What I found even more interesting was Heidsieck’s action poems. He would uses the noise of subways and taxis to create his poetry. I found myself, like Sarah then questioning “is this really poetry, or music?” In many of the tracks we listened to, like that of Chopin, all I hear are sounds, no words, no letters…. just sounds. In my mind, that constitutes the piece being music, not poetry.

    A lot of the recordings sounded very similar to voice exercises for singers. That may sound strange, but that is what I thought of while listening to them. Chopin’s pieces also sounded very hypnotizing, constantly repetitive and one of the pieces were filled with just sounds. The piece that was filled with sounds, reminded me of a soundscape CD, the ones that people use to relax or help them fall asleep. What a B….Beauty was very good in my opinion, but as stated previously made me automatically think of music.I had the same reaction to Jackson’s piece as well as Poem Poem. However, the definition that I have in my mind as “sound poetry” would definitely choose Jackson, Glossolalia, and Poem Poem as a fitting example.

    OR perhaps I’m so deep into the poetry culture as we know it that my mind doesn’t allow me to see that far beyond.

  11.   coreyfrost

    Great posts, everybody. I think it might be a good idea for us to have a “define poetry” conversation. A couple of you asked why we should consider wordless sound art to be poetry rather than music. Well, good question. Perhaps it doesn’t ultimately matter (that statement in itself needs a lot of qualification—matter to whom? when?), but it is useful sometimes to define terms, so: why is this “sound poetry” as opposed to just “sound”?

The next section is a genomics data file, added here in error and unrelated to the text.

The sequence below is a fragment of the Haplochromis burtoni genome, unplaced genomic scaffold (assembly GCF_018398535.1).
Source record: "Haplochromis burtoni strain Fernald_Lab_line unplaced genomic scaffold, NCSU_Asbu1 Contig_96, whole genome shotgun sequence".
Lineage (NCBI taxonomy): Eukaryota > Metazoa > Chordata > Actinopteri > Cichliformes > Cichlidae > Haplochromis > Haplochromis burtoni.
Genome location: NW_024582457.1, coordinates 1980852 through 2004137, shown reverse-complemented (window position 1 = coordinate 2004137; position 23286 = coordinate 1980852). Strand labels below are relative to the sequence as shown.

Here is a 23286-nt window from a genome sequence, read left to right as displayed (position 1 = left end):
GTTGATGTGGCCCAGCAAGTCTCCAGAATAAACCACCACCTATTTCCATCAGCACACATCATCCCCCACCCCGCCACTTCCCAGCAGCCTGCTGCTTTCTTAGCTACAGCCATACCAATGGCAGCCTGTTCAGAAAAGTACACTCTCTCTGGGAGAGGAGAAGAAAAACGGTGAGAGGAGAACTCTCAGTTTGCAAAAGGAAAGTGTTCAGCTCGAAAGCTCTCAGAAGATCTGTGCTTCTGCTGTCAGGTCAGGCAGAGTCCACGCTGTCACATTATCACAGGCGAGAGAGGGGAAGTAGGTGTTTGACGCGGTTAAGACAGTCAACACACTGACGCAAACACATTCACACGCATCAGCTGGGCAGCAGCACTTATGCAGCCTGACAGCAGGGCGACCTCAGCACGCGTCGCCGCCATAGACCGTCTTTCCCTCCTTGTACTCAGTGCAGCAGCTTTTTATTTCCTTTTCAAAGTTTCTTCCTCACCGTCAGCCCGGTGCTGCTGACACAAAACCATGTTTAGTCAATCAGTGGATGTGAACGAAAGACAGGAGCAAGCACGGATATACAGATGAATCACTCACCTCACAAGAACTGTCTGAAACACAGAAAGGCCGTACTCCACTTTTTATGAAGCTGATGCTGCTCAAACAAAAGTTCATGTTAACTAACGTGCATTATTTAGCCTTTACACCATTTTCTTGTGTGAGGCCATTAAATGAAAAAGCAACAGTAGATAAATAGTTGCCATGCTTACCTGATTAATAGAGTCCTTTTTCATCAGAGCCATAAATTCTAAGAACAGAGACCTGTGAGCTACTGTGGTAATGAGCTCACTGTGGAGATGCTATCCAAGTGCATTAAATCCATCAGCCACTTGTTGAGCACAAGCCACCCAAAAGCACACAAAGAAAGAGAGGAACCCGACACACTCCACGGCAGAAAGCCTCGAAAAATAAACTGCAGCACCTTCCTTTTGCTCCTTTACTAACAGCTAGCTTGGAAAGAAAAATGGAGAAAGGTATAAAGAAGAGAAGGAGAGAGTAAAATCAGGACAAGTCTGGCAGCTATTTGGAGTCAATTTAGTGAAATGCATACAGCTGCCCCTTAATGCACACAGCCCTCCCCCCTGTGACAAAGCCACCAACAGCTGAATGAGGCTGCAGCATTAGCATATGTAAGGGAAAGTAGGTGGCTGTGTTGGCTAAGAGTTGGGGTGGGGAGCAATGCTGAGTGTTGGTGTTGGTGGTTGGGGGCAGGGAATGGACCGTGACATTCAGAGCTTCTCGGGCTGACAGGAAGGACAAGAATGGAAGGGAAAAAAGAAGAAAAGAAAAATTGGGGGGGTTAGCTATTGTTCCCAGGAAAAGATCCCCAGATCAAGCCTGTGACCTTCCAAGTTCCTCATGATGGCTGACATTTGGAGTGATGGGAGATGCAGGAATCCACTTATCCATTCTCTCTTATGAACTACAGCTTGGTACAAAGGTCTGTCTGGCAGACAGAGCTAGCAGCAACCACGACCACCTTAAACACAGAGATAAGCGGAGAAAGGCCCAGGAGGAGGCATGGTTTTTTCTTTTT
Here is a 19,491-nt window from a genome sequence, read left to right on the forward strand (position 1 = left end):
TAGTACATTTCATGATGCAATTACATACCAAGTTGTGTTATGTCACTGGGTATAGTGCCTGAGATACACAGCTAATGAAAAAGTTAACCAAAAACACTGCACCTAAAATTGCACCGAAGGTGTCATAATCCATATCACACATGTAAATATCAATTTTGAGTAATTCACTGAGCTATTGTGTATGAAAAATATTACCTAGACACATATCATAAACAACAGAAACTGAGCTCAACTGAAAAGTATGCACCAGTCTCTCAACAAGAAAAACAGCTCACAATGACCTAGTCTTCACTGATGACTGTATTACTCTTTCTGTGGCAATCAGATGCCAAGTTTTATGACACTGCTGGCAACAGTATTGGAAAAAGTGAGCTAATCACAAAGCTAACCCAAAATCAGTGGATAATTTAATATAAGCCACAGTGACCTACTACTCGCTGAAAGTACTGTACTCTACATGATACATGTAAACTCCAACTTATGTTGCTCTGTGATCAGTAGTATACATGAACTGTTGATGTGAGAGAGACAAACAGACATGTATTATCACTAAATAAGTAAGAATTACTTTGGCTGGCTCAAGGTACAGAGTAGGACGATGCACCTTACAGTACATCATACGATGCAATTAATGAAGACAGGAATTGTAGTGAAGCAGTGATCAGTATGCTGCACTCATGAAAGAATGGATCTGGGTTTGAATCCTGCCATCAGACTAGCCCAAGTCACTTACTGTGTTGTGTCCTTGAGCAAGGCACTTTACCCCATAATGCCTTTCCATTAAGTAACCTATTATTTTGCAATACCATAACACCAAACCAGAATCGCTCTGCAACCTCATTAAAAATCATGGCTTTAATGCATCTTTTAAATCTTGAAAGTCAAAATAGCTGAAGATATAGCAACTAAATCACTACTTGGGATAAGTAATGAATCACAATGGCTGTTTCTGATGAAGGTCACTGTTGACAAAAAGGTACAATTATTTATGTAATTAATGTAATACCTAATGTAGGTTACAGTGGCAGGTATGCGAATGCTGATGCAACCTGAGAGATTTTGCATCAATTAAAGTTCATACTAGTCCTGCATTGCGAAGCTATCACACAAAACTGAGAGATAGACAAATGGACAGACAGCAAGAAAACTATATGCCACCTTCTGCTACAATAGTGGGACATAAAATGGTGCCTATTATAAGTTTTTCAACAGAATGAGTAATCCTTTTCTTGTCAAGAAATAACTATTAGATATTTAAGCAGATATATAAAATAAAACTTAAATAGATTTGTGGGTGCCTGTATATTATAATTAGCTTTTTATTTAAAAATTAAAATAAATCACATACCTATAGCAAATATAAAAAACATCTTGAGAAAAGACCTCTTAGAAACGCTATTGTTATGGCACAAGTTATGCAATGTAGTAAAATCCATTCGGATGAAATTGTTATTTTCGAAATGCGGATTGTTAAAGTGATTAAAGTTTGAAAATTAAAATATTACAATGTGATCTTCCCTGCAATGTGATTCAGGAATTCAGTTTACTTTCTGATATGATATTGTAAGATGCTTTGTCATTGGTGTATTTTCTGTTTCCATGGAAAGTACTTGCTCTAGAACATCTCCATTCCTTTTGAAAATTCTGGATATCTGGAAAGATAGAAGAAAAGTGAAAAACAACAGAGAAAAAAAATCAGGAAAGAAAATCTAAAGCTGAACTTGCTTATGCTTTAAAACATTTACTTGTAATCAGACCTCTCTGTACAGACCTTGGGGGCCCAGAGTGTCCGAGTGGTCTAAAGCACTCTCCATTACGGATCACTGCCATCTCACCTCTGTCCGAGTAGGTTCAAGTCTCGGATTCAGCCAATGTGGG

I was also intrigued by a few other comments, such as James’ observation about imitating nature, and Sean R’s comment that these sound poems didn’t seem “genuine.” Compared to the utterances of people who can’t control their voices, for example (like people with verbal tics)? Very interesting- how does the “genuine” fit into the definition of poetry?

  12.   Joshua Lindenbaum

    It seems as if these sound poets have the desire to regress to the past. A poetic form that has gone on way before any alphabet ever existed. Calling any of these poets “futuristics” is ironic considering the aforementioned statement. It would be more appropriate to call them “pastists.” Besides the desire to recapture their foundation (the past), these sound poets are also compensating for the restrictive nature of language, by expressing themselves in a form that is free of semantic bondage: sound. “I just can’t put it into words,” ‘But can you put “it” into sounds?’

    Maybe words are not enough. Well, words are sounds put together, but they have associations and standardized meanings. Sounds can only be described, but never defined. Once again, maybe words are not enough. Sometimes a yell or a grunt or a sucking of teeth may be sufficient in expressing your thoughts. Or combining different forms: sounds, words, pictures, and recordings — whatever. Do what you have to do to get the shit off your chest and off your mind.